Socialist Party Statement on the Marx Copyright Controversy
This spring, London-based publishers Lawrence & Wishart came under fire online and in the leftist press for allegedly trying to ‘privatise’ the works of Karl Marx and Friedrich Engels. By now over six thousand activists have signed online petitions demanding that the ‘nasty, capitalistic’ publishers retract their claim of a copyright ‘monopoly’ over the duo’s collected writings. The allegations make for compelling headlines, but in reality the issue isn’t so clear cut.
The works of Marx and Engels are valuable because they systematically document and explain the basic economic processes underpinning class societies. And an understanding of these processes is vital for identifying the problems with our own class society—capitalism—and what needs to be done to rectify them. Of course, countless later writers have helpfully summarised, elucidated, corrected, and interpreted Marx and Engels’s works, though many of the original writings remain relevant and worthy of study today.
Both men having died in the 19th century, the copyrights on their original publications have long since expired. They are now in the public domain, meaning that, as far as the law is concerned, anyone is free to copy and distribute them. However, this status applies only to the works as they were originally published, unannotated and (usually) in German. Under copyright law, whenever someone produces a new version of a public-domain work that extends or transforms it in an intellectually creative way, such as through editing, critical commentary, or translation into another language, a new copyright is manifested in the novel creative elements. British law fixes the term of copyright at 70 years following the death of the creator, so any translations and critical editions produced since 1944 are likely to be proprietary in the UK.
The recent furore over Lawrence & Wishart began when they demanded that the Marxists Internet Archive, a free online library, stop distributing material from a particular modern collection with the title Marx/Engels Collected Works. This collection is a 50-volume scholarly edition and English translation which Lawrence & Wishart had commissioned themselves (in collaboration with two other publishers) between 1975 and 2005. Though as a matter of law the publishers have the right to restrict republication of their own particular edition, their detractors have misunderstood this to mean that Lawrence & Wishart were asserting complete economic control over all of Marx and Engels’s works generally. In reality, the original German texts upon which the Collected Works is based, as well as many earlier English translations and editions of these same texts, remain in the public domain.
Certainly the Socialist Party would welcome a move by Lawrence & Wishart to release their Collected Works into the public domain, or under terms which would permit the Marxists Internet Archive to resume distributing it. But at the same time it is understandable why they have so far opted not to do this. Like any other private enterprise marketing a product, their very existence is predicated on their exclusive control of the fruits of their employees’ labour. It is illogical to attack a single commercial publisher for engaging in business practices which are, by economic necessity, no different from those of every other one.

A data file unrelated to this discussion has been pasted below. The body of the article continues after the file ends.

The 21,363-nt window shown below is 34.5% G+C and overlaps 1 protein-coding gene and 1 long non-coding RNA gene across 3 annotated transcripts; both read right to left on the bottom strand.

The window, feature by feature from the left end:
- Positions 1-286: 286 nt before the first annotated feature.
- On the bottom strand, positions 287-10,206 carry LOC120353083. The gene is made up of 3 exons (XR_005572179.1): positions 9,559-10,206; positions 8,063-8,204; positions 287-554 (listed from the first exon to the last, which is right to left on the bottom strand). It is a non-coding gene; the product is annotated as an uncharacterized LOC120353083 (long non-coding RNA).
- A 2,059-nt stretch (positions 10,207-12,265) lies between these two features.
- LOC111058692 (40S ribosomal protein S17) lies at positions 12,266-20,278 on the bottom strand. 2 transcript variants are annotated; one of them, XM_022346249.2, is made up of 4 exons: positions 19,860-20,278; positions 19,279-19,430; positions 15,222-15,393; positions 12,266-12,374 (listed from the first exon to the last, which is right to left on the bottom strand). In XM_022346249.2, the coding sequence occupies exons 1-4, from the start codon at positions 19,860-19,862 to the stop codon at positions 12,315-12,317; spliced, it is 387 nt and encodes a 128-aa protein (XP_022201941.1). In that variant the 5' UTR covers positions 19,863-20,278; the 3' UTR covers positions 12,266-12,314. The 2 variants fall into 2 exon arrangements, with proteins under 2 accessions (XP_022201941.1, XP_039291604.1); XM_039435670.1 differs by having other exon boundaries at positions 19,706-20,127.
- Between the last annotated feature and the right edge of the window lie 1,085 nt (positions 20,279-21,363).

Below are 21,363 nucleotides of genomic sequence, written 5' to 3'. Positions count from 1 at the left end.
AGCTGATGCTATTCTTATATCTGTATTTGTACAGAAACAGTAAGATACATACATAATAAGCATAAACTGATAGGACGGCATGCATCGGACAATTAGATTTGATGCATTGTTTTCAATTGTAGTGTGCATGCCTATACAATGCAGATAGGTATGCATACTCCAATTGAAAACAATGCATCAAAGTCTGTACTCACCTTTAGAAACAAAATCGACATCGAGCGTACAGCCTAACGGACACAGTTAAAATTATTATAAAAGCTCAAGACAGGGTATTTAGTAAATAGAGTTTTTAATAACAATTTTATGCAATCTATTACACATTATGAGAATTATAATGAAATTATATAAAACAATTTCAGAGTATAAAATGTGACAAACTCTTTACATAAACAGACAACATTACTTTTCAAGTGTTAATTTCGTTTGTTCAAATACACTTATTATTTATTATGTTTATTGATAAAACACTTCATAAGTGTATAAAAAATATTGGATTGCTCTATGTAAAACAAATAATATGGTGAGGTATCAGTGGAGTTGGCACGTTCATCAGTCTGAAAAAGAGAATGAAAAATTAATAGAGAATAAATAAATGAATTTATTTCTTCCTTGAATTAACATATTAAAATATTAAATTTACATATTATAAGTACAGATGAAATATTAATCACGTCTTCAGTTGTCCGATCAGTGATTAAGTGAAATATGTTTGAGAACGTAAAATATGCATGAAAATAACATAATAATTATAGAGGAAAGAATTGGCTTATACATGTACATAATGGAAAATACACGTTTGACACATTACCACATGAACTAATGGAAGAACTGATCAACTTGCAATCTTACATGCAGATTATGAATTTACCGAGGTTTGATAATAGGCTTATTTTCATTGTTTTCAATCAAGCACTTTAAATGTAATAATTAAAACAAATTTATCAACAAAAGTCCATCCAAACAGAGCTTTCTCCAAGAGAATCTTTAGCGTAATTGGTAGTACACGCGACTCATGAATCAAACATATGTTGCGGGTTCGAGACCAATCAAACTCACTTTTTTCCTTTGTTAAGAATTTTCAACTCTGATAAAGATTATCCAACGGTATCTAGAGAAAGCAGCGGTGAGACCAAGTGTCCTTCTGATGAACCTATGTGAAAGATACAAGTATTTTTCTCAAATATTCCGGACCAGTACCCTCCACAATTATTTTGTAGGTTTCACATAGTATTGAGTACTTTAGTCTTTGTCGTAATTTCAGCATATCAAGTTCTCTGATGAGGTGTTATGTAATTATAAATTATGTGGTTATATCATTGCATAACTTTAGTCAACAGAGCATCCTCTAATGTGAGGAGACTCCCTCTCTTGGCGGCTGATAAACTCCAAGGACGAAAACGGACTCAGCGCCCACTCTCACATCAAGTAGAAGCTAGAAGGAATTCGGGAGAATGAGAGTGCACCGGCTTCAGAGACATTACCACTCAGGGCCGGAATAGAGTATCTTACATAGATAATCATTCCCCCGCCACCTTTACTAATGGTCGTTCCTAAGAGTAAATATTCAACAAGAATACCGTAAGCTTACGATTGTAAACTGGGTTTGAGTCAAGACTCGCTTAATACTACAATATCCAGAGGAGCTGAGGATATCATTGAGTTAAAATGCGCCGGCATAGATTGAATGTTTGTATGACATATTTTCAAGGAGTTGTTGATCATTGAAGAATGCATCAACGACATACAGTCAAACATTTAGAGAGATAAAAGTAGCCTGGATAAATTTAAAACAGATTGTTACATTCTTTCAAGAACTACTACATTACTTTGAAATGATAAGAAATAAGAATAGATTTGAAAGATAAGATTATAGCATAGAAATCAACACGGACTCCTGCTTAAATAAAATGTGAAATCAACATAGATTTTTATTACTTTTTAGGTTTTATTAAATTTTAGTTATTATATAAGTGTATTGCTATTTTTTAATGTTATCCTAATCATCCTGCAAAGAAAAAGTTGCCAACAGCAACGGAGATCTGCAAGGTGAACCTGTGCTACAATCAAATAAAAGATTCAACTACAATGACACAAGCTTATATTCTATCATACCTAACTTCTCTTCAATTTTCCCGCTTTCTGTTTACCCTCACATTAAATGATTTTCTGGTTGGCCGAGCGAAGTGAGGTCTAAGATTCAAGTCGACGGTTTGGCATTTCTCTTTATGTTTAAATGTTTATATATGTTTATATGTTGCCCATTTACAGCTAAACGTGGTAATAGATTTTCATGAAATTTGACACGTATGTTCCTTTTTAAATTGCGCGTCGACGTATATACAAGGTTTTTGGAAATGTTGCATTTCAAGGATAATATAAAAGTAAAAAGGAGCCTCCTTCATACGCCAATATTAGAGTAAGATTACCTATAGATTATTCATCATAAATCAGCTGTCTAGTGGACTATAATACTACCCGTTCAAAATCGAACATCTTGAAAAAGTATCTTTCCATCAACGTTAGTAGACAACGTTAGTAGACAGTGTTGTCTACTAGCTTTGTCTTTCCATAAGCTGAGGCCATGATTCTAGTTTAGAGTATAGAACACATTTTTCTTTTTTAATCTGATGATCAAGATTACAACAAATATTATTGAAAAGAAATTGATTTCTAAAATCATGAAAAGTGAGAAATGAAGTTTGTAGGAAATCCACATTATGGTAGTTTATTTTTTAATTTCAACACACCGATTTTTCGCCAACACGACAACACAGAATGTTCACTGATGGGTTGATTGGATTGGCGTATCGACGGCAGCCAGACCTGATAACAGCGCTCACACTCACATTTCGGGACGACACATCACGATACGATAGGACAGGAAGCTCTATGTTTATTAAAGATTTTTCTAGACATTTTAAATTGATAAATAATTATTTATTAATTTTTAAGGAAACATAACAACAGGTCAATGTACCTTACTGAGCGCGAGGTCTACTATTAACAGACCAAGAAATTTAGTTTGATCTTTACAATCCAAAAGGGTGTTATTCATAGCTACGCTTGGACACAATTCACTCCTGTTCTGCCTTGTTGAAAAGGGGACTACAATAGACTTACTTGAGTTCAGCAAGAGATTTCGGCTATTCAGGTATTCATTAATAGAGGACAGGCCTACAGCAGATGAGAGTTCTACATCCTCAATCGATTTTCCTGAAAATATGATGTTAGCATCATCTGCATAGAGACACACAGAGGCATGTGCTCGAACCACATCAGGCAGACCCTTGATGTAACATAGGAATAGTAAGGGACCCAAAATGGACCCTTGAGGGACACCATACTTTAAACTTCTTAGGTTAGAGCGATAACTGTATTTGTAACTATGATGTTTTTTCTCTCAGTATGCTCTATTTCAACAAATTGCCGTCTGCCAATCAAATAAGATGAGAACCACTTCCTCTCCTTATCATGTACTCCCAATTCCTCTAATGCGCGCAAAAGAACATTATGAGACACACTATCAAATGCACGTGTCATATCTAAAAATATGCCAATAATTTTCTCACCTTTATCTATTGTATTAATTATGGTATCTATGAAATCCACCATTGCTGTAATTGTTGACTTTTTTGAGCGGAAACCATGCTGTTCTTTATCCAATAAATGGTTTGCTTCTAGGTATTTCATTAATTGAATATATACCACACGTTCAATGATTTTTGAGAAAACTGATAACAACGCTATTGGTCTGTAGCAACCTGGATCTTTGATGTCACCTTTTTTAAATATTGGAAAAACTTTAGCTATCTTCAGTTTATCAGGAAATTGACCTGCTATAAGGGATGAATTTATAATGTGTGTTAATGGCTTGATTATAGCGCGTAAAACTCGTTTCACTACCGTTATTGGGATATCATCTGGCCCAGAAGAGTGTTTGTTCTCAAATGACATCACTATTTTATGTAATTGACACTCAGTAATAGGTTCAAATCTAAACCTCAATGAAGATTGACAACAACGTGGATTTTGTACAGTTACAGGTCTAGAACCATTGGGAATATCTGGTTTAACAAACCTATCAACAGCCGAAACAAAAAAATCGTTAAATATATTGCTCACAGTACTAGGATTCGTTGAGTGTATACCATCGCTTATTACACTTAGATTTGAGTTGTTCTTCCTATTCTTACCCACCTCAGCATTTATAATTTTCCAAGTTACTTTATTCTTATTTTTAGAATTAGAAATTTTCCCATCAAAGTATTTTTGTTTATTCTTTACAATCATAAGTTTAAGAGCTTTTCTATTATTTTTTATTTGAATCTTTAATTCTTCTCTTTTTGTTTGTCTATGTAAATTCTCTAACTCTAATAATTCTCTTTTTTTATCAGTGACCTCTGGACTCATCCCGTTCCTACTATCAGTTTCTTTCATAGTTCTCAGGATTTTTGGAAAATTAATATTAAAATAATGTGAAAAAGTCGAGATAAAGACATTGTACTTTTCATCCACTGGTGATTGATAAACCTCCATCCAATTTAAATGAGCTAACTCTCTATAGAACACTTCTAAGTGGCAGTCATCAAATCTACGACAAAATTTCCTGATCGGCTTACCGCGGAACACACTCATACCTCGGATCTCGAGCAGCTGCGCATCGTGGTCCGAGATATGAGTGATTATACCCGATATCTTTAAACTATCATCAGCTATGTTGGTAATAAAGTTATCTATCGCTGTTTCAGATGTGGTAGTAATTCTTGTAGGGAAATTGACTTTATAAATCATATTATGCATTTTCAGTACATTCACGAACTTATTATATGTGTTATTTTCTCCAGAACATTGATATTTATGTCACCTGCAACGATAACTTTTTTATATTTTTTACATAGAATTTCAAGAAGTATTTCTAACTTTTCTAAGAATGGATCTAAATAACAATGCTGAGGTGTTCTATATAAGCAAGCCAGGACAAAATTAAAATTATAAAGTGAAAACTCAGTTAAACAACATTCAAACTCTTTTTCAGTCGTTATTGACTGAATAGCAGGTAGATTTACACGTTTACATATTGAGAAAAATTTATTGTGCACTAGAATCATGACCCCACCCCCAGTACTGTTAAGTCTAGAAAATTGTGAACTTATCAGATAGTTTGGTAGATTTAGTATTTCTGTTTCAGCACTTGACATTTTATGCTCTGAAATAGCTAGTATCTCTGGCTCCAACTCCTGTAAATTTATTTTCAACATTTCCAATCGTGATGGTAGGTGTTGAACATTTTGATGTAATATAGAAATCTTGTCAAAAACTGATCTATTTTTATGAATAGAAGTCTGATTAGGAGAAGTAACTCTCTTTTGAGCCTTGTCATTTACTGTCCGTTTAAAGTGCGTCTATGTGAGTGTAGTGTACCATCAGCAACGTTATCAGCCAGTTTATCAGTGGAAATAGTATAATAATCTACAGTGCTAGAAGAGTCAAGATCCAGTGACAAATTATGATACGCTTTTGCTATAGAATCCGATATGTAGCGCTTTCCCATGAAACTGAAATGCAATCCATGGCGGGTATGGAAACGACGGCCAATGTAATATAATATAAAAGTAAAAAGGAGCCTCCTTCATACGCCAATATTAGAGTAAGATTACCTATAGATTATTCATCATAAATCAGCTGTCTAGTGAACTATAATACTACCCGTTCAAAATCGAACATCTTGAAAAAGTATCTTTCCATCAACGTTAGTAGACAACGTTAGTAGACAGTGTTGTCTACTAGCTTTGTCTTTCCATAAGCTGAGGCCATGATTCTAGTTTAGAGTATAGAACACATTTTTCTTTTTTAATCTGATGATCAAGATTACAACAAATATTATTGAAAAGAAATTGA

What we can do, and indeed what we have always done, is to roundly condemn the entire socio-economic system which has led to the repugnant concept of ‘intellectual property’. Not long ago the notion that anyone ought to be able to claim exclusive rights to the expression of an idea would have been considered absurd. Today, however, legislative and technological measures have enabled and entrenched the commodification of humanity’s intellectual output. While computers and the Internet have long since made it feasible to freely share the totality of the world’s knowledge, the realisation of this has been thwarted at every turn by those whose business models require that information, like physical commodities, remain scarce. In the digital world, of course, information is never scarce—entire libraries can be duplicated a thousand times over with the click of a button. Rather than face up to this fact, publishers have collectively erected artificial legal and technical barriers to the distribution of knowledge. Here, as elsewhere in capitalism, technological progress and social utility take a back seat to the preservation of profits.
The fundamental problem with the removal of Marx/Engels Collected Works from the internet, then, lies not with Lawrence & Wishart’s demand, nor with the bourgeois copyright regime which gave it legal force. Rather, it is with the capitalist mode of production in general, in which nothing—not even scholarly editions of socialist texts—is produced unless it can be sold at a profit. Capitalist businesses which are not willing to take such legally sanctioned but antisocial steps as are required to preserve their profits are doomed to fail, only to be supplanted by competitors with no such qualms. We therefore call on working people everywhere to unite for a single political solution: the abolition of the global capitalist system and its replacement with one based on common ownership and production for use instead of for profit.